A few weeks back France gained a new appellation: AOC / AOP Terrasses du Larzac. It used to be a separate sub-designation within the greater Languedoc appellation: “Languedoc Terrasses du Larzac”. The INAO gave its approval on June 26, 2014 for it to become its own appellation, without any mention Languedoc. But was it a good idea?
The new Terrasses du Larzac appellation is located in an area west and north of Montpellier. It covers 2000 hectares spread out over 32 communes. There are 60 independent wine producers and 5 cooperatives. The altitude is between 80 and 200 metres. There are large variations in the soil but much of it is clay-limestone.
The wines from Terrasses du Larzac are archetypical Languedoc wines. They are made from the classic Languedoc varieties and often have a genuine southern warm style, full-bodied, with a lot of herbs and spices. The Languedoc garrigue.
Here’s a sign that now will have to be changed:
Here are the key rules for the appellation:
- AOC Terrasses du Larzac is only for red wines
- The wines must be a blend of a minimum of three grape varieties
- Five varieties are permitted: grenache, mourvèdre, carignan, syrah and cinsault
- Maximum yield is 45 hl/ha
- a) Grenache, mourvèdre, syrah and carignan must together represent a minimum of 75%. b) no single grape variety may represent more than 75%. These two rules apply to the planting in the vineyard (not the wines).
- The wines should be aged (i.e. not released to the market) at least 12 months.
This is the second unique appellation that has come out of the once all-encompassing “Coteaux du Languedoc” (which no longer exists). The first “own” appellation was, curiously, the white Picpoul de Pinet.
We must of course say congratulations to the ambitious growers of this new appellation. They make excellent wines. They have of course made excellent wines for a long time. The new appellation is in a way a “government” recognition of the quality.
But is it good?
The wines are, as I mentioned, good. Excellent. Delicious. Genuinely Languedoc.
But is this new appellation a good idea?
I am not so sure.
Many wine regions and micro-regions tend to insist that “we are different” and therefore they think that they should be recognised under a different name. Many a new appellation has been created like this.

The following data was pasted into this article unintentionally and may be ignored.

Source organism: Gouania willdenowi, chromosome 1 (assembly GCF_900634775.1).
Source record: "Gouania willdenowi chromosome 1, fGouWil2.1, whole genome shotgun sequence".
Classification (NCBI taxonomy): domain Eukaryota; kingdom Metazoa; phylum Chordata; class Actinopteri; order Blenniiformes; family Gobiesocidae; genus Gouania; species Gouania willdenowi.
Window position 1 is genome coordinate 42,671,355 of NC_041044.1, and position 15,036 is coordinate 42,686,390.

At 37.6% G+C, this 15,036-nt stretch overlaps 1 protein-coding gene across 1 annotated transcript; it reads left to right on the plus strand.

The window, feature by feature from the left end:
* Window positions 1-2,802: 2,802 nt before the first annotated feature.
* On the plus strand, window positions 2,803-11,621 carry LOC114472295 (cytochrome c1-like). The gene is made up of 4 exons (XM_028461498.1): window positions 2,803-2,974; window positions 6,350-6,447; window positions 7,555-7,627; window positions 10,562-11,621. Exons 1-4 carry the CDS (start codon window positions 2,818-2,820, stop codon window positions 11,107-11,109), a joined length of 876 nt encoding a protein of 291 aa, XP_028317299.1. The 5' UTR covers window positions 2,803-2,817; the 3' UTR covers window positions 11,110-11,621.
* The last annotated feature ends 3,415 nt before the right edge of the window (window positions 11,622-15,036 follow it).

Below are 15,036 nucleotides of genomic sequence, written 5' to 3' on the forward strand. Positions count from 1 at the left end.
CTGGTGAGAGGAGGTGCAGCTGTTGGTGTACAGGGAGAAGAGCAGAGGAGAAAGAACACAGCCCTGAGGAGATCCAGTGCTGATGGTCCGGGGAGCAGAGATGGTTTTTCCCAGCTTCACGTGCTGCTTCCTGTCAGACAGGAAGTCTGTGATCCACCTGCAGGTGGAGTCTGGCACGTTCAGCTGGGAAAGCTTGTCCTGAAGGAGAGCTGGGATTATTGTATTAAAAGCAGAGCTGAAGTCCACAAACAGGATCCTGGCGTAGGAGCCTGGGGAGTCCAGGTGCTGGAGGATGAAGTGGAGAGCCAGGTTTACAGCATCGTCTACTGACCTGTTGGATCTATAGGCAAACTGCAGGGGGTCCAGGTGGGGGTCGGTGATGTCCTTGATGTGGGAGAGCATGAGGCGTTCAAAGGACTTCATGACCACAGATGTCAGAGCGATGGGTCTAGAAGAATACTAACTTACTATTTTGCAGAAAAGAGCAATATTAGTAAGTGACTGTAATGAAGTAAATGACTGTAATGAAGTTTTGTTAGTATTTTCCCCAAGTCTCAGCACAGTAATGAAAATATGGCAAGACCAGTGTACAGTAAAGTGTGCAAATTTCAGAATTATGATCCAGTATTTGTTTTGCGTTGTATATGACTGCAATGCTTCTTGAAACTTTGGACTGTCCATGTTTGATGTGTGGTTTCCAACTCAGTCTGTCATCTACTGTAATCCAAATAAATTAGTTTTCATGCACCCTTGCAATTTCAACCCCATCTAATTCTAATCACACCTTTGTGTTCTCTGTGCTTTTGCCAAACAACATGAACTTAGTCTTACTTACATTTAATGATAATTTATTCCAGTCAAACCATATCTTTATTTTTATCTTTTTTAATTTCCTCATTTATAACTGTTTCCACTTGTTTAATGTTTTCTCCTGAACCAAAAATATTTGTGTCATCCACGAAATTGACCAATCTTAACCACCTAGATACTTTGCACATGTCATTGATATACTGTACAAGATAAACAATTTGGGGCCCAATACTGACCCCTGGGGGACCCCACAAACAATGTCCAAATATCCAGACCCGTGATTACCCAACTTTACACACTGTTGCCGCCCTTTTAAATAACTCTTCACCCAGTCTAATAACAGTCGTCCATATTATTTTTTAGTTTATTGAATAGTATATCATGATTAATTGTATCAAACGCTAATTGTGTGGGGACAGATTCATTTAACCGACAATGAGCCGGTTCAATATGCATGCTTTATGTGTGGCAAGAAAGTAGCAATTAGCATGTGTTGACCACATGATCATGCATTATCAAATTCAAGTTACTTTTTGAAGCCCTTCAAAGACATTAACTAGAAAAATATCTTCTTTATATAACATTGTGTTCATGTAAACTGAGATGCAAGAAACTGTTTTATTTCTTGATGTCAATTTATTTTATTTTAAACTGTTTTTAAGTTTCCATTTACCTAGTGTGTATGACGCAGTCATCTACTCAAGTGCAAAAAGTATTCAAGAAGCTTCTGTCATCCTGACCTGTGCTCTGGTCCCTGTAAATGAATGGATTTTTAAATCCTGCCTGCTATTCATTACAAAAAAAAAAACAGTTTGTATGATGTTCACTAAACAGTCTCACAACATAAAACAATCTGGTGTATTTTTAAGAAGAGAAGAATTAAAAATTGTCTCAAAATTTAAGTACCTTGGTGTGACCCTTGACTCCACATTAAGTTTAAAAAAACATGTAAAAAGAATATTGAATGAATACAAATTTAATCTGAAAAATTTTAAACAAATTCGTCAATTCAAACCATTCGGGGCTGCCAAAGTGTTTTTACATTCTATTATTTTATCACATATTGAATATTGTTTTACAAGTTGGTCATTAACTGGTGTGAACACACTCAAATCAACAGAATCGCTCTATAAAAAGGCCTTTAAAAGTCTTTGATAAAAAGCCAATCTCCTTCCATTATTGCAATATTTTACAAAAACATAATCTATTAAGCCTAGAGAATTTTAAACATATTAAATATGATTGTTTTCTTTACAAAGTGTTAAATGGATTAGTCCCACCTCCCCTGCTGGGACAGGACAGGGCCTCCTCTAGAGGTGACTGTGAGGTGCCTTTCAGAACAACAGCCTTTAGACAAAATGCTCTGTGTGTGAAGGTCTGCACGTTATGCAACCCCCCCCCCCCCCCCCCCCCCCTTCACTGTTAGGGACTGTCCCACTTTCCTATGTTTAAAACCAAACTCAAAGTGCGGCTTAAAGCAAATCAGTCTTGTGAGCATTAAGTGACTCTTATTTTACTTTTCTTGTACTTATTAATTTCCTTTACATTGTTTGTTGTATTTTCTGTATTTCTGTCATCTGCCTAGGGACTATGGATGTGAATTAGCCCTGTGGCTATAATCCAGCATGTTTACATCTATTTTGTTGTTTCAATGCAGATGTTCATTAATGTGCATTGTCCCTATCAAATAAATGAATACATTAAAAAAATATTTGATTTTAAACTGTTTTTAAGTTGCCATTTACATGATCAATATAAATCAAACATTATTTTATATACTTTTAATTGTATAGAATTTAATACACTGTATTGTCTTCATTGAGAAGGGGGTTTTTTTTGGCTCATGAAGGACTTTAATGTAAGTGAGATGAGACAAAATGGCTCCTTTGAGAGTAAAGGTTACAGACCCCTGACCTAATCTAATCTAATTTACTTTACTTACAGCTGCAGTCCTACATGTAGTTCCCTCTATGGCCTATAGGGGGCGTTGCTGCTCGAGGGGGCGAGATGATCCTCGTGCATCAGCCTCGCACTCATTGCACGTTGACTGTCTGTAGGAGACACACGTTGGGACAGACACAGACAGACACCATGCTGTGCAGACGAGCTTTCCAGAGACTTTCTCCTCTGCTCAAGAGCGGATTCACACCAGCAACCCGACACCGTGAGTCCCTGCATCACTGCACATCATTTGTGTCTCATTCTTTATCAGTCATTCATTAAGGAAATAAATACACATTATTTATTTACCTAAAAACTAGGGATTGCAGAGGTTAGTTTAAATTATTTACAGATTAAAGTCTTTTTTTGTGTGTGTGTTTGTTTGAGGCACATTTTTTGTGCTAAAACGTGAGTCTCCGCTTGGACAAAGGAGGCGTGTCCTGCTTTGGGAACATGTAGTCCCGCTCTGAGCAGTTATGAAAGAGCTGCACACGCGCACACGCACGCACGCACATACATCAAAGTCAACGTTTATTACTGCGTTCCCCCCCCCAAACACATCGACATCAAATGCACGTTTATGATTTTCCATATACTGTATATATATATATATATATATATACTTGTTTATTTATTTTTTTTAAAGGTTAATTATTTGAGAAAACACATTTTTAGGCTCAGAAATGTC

Creating a new appellation also tends to force the wine producers to improve the quality of their wines, which is of course a good idea.
But from a consumer perspective and from a marketing & sales perspective I don’t think it necessarily is a good idea.
Languedoc is becoming a well-known name. In France it has, unfortunately, not the best of reputations, due to its history as a volume wine region. But outside of France “Languedoc” is well on its way to become well-known as a region in the south of France producing very good quality affordable wines.
But has any wine lover in the US or the UK, or China or any other significant market ever heard of Terrasses du Larzac? Hardly. Have they heard of the Languedoc? Yes, most likely, with a positive image of the south of France tied to it.
Does it make sense to change name from one that is becoming known for quality wines to one that virtually no one has heard of?…
So if the wine producers in Terrasses du Larzac want to export their wines, then I think it was not a wise choice. If they want to sell their wines only in France, then it was – perhaps – a good, or at least an acceptable choice.
It is again the decision of emphasising “we are unique” rather than thinking of what makes sense for the consumers.
More excellent Terrasses du Larzac producers
BKWine’s guest writer David Furer has written a series of four articles on BKWine Magazine on wines and producers in the Terrasses du Larzac. He has met, among others, high quality producers Mas Cal Demoura, Mas de l’Écriture, Mas Jullien, Mas de Chimères and Domaine du Pas de l’Escalette as well as several others.
Read his four articles here:
- Terrasses du Larzac in the heart of the Languedoc wine region
- Terrasses du Larzac wine producers (1): Mas des Chimères, Mas Conscience, La Pèira en Damaisèla, Le Clos du Serres
- Terrasses du Larzac wine producers (2): Château de Jonquières, Mas de l’Écriture, Mas Cal Demoura, Mas Jullien
- Terrasses du Larzac wine producers (3): Domaine du Pas de l’Escalette, Domaine de la Sauvageonne, Vignes Oubliées
We have written a book about the wines and the winemakers of the Languedoc. Unfortunately it is as yet only available in Swedish.
Travel to the world’s wine regions with the experts in wine and the specialist in wine travel.
The unique wine tour experience!
This post is also available in: Swedish